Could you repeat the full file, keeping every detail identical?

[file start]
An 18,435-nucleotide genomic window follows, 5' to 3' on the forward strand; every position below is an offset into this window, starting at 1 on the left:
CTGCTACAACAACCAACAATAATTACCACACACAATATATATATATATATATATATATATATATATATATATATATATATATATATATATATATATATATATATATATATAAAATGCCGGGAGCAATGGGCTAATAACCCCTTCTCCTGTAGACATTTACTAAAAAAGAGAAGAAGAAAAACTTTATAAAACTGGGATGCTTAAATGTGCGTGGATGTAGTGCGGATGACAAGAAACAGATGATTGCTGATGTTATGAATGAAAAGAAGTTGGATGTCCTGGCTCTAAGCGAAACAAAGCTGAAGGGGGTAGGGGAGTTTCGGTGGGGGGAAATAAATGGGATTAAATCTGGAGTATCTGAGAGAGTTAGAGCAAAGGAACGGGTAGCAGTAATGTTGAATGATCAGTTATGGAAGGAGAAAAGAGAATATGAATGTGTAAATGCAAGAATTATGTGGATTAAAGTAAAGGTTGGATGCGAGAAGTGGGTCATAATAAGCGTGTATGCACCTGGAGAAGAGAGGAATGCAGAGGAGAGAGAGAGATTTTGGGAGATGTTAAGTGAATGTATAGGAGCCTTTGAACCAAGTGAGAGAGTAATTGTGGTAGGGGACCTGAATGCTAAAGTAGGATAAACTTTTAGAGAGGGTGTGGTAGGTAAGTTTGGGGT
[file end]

An 18,435-nucleotide genomic window follows, 5' to 3' on the forward strand; every position below is an offset into this window, starting at 1 on the left:
CTGCTACAACAACCAACAATAATTACCACACACAATATATATATATATATATATATATATATATATATATATATATATATATATATATATATATATATATATATATATATAAAATGCCGGGAGCAATGGGCTAATAACCCCTTCTCCTGTAGACATTTACTAAAAAAGAGAAGAAGAAAAACTTTATAAAACTGGGATGCTTAAATGTGCGTGGATGTAGTGCGGATGACAAGAAACAGATGATTGCTGATGTTATGAATGAAAAGAAGTTGGATGTCCTGGCTCTAAGCGAAACAAAGCTGAAGGGGGTAGGGGAGTTTCGGTGGGGGGAAATAAATGGGATTAAATCTGGAGTATCTGAGAGAGTTAGAGCAAAGGAACGGGTAGCAGTAATGTTGAATGATCAGTTATGGAAGGAGAAAAGAGAATATGAATGTGTAAATGCAAGAATTATGTGGATTAAAGTAAAGGTTGGATGCGAGAAGTGGGTCATAATAAGCGTGTATGCACCTGGAGAAGAGAGGAATGCAGAGGAGAGAGAGAGATTTTGGGAGATGTTAAGTGAATGTATAGGAGCCTTTGAACCAAGTGAGAGAGTAATTGTGGTAGGGGACCTGAATGCTAAAGTAGGATAAACTTTTAGAGAGGGTGTGGTAGGTAAGTTTGGGGT